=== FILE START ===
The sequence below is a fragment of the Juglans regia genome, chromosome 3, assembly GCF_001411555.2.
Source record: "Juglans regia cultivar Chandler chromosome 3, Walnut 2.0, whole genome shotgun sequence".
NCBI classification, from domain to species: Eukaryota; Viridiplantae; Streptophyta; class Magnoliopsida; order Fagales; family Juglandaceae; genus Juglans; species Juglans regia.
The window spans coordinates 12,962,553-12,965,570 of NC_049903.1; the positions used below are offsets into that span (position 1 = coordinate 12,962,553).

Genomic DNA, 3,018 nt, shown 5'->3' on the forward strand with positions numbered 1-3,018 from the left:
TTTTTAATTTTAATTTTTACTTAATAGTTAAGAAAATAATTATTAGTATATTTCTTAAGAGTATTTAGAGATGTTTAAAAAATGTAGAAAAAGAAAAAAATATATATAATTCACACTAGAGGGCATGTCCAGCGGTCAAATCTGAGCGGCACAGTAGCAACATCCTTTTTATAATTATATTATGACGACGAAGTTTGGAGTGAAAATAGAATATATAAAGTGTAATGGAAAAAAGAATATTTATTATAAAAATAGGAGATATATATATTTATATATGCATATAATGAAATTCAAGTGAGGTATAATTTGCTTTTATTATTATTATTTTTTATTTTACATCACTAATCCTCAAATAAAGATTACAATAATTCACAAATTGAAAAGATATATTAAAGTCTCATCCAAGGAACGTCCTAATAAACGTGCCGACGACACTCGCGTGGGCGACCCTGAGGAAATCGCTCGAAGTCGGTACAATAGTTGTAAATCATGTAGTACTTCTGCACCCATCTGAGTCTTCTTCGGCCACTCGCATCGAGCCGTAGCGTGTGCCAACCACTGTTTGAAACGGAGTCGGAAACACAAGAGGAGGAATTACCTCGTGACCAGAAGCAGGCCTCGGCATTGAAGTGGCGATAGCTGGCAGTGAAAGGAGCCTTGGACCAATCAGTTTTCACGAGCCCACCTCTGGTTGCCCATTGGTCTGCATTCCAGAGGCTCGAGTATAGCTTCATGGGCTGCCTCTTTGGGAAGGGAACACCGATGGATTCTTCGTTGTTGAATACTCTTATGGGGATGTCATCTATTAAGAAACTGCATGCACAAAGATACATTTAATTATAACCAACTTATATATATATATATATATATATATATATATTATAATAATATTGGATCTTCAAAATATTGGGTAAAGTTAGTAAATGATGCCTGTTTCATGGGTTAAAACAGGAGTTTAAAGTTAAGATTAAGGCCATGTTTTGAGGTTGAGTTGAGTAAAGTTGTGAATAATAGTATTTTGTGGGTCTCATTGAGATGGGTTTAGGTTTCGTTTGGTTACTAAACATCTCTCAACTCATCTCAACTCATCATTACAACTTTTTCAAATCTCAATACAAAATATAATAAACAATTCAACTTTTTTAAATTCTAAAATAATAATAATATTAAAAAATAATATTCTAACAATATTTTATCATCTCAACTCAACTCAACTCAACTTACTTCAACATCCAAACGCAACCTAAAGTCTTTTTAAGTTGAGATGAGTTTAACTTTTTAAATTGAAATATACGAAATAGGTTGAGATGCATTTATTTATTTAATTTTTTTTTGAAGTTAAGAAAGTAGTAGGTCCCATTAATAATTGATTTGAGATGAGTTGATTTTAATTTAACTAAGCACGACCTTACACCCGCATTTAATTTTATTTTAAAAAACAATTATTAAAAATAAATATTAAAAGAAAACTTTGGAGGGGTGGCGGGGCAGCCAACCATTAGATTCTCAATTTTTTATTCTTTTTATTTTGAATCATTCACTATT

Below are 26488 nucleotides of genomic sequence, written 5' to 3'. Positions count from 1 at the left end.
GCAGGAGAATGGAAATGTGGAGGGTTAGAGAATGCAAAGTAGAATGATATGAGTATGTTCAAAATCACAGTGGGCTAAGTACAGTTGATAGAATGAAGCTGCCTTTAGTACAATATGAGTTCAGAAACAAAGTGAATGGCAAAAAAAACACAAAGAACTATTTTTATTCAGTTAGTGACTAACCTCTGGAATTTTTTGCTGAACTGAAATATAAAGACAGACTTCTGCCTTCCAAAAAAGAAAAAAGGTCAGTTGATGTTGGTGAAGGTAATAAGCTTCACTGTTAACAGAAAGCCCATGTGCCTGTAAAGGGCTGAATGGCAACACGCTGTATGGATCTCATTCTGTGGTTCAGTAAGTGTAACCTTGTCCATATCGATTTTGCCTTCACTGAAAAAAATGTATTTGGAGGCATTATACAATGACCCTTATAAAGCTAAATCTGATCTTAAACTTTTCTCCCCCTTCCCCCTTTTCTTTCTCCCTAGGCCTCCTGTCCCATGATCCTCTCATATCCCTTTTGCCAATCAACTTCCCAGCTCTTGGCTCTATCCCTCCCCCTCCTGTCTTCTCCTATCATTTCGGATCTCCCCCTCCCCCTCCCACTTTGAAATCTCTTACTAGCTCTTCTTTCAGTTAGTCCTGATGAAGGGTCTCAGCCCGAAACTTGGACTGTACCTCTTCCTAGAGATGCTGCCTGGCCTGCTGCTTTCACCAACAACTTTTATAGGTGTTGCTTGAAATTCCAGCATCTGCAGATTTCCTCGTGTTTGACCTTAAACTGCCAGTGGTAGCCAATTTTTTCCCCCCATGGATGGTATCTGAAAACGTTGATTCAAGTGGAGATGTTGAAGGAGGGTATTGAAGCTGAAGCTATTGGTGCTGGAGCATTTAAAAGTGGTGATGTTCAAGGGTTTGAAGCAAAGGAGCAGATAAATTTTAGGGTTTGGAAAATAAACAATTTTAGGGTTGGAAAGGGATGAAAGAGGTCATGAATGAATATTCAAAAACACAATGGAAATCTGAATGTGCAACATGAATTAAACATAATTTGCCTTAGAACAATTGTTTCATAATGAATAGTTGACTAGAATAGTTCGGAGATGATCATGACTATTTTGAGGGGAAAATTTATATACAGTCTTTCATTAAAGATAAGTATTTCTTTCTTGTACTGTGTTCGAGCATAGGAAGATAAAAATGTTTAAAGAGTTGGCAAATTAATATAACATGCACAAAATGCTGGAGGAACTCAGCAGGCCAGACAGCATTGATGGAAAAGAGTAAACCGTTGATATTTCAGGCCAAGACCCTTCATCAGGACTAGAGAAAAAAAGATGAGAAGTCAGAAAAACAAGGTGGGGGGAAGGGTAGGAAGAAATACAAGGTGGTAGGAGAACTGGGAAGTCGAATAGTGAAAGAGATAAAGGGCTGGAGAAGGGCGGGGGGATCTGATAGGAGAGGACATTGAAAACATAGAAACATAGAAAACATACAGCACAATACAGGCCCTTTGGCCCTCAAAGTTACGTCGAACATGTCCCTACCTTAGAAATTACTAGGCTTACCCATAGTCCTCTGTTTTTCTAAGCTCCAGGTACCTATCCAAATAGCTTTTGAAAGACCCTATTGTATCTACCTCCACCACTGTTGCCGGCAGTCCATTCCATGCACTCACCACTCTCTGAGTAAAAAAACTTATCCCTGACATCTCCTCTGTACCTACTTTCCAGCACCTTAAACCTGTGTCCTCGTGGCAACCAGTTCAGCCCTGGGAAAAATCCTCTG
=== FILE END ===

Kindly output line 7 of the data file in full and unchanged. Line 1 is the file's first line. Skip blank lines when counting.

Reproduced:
Below are 26488 nucleotides of genomic sequence, written 5' to 3'. Positions count from 1 at the left end.